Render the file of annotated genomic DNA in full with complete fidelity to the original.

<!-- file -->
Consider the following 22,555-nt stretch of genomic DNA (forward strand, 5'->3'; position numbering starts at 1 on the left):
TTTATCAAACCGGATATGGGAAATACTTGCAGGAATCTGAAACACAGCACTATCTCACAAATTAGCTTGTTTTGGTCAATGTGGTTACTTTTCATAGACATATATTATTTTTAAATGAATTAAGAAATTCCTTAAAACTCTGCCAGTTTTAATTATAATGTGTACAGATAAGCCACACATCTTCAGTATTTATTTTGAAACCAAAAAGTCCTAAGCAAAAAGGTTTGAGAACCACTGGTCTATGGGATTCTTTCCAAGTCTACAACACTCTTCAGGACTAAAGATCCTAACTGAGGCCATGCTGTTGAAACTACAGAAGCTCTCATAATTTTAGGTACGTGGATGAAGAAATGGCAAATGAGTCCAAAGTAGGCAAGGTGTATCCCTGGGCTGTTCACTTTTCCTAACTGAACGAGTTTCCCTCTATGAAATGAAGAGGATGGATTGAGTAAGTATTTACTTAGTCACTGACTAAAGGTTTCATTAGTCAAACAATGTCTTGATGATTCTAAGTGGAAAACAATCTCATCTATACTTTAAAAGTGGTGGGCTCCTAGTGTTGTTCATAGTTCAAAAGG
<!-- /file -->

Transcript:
Consider the following 22,555-nt stretch of genomic DNA (forward strand, 5'->3'; position numbering starts at 1 on the left):
TTTATCAAACCGGATATGGGAAATACTTGCAGGAATCTGAAACACAGCACTATCTCACAAATTAGCTTGTTTTGGTCAATGTGGTTACTTTTCATAGACATATATTATTTTTAAATGAATTAAGAAATTCCTTAAAACTCTGCCAGTTTTAATTATAATGTGTACAGATAAGCCACACATCTTCAGTATTTATTTTGAAACCAAAAAGTCCTAAGCAAAAAGGTTTGAGAACCACTGGTCTATGGGATTCTTTCCAAGTCTACAACACTCTTCAGGACTAAAGATCCTAACTGAGGCCATGCTGTTGAAACTACAGAAGCTCTCATAATTTTAGGTACGTGGATGAAGAAATGGCAAATGAGTCCAAAGTAGGCAAGGTGTATCCCTGGGCTGTTCACTTTTCCTAACTGAACGAGTTTCCCTCTATGAAATGAAGAGGATGGATTGAGTAAGTATTTACTTAGTCACTGACTAAAGGTTTCATTAGTCAAACAATGTCTTGATGATTCTAAGTGGAAAACAATCTCATCTATACTTTAAAAGTGGTGGGCTCCTAGTGTTGTTCATAGTTCAAAAGG